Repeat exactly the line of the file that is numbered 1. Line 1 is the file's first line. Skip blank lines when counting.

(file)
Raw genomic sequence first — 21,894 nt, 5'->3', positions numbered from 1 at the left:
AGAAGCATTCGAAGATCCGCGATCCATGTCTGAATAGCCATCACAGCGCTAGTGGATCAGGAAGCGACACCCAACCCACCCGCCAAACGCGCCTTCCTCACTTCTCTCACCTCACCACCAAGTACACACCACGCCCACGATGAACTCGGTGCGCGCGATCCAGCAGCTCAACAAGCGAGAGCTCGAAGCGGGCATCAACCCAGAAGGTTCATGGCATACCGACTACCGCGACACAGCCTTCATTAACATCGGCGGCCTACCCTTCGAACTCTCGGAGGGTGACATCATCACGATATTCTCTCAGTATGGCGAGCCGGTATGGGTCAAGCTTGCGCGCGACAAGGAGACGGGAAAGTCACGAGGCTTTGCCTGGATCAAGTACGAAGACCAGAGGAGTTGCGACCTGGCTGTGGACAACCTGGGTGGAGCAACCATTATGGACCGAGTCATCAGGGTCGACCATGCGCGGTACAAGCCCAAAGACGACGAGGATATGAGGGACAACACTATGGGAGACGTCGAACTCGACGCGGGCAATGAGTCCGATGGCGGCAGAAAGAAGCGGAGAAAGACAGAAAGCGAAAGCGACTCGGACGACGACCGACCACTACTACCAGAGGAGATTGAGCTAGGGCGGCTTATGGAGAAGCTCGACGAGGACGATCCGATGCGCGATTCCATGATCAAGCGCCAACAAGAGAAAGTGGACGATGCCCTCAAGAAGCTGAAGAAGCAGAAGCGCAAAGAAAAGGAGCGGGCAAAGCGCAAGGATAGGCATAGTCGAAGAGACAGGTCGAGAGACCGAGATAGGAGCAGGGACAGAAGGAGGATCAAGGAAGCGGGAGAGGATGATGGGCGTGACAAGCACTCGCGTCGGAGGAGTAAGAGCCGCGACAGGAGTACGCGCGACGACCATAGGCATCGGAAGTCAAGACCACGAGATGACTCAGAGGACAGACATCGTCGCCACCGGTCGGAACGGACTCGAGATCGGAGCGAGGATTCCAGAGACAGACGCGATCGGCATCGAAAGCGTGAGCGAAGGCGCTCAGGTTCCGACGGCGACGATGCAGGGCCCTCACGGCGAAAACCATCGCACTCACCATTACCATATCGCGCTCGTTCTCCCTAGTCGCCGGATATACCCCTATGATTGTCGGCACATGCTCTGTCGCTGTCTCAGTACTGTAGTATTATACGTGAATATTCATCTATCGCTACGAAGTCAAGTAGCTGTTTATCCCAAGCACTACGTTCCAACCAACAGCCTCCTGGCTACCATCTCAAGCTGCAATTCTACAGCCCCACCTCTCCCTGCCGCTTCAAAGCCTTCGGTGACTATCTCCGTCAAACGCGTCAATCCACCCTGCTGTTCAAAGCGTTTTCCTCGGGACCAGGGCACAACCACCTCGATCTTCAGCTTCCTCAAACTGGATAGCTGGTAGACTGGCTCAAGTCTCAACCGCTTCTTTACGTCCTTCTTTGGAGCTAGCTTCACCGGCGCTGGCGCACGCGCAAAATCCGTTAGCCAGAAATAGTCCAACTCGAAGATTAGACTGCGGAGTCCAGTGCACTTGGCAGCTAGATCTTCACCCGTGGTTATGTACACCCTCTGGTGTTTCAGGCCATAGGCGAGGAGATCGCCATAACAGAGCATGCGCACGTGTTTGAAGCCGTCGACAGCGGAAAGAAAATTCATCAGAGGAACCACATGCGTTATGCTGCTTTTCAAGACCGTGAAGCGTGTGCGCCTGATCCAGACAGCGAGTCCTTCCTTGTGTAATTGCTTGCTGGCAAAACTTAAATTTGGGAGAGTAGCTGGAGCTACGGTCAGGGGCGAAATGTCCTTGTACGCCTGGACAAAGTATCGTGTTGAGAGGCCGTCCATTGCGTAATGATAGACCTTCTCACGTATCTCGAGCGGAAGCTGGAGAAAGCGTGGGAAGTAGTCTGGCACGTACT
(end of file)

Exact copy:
Raw genomic sequence first — 21,894 nt, 5'->3', positions numbered from 1 at the left: